So, the question here is if this Ecstasy card is actually providing information on how to stay safe or giving the green light on taking illegal substances? The controversy is if acknowledging the use of ecstasy will cause teenagers to feel that drugs and raves have been accepted as part of their culture or will it actually help protect them. Most adverse events associated with the consumption of Ecstasy can be avoided or mitigated by taking common-sense steps, many of which are detailed on the fact card. Warnings about the dangers of Ecstasy appear often, including, "Most medical emergencies or deaths are from heart problems or complications from hyperthermia (increased body temperature) and hyponatremia (electrolyte imbalance from drinking too much water too fast)."Hyponatremia is a real concern. Encouraging people who consume Ecstasy to stay hydrated is vital, but it's equally important to emphasize the risks of drinking too much water too quickly. Any parent could see that it may actually provide insight and strike fear, in many cases preventing teenagers of getting involved with the substance.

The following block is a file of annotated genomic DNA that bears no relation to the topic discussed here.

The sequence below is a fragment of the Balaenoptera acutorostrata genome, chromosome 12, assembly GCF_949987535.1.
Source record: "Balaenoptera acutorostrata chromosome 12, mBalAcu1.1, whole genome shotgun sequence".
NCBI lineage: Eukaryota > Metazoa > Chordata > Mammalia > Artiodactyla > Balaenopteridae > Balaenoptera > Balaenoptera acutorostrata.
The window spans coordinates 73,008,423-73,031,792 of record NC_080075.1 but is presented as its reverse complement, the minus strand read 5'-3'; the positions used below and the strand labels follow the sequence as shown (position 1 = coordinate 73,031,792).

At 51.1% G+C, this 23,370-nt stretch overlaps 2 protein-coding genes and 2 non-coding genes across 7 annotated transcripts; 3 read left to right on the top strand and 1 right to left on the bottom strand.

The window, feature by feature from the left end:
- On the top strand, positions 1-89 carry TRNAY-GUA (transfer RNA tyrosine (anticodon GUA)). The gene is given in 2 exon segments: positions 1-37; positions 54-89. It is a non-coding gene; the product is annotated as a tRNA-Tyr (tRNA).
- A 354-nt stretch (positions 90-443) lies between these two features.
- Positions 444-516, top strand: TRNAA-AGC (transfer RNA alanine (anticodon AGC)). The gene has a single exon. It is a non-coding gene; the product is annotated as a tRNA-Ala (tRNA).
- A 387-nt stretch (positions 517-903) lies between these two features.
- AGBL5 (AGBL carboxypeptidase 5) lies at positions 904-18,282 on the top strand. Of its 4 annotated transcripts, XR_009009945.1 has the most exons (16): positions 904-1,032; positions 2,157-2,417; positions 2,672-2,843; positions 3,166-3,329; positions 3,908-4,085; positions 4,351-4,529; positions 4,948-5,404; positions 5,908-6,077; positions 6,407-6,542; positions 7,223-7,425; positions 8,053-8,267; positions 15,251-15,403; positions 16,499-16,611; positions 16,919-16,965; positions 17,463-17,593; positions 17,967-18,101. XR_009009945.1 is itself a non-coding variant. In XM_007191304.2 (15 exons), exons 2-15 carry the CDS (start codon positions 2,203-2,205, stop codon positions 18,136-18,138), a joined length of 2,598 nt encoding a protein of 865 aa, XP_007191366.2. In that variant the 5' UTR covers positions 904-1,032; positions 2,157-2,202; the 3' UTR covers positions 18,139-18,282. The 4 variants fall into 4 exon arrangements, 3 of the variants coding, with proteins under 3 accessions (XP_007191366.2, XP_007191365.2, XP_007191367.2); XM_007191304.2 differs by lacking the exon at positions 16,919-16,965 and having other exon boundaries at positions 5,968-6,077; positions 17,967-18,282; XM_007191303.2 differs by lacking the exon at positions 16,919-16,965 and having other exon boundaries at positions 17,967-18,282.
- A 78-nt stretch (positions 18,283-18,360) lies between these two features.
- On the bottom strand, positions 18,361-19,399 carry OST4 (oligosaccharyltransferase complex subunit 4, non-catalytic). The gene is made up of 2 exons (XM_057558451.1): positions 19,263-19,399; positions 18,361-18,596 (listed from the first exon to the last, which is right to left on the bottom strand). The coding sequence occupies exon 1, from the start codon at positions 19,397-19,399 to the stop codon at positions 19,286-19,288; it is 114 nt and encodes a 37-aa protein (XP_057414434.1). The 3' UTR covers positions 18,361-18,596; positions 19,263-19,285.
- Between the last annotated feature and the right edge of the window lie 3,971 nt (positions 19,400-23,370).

According to a statement released by the county Department of Public Health, officials said the flier was intended to address the harmful effects of Ecstasy and provide potentially life-saving information to rave attendees who choose to use the illegal drug despite its consequences. The card was developed out of recommendations of a rave safety task force convened by the county Board of Supervisors.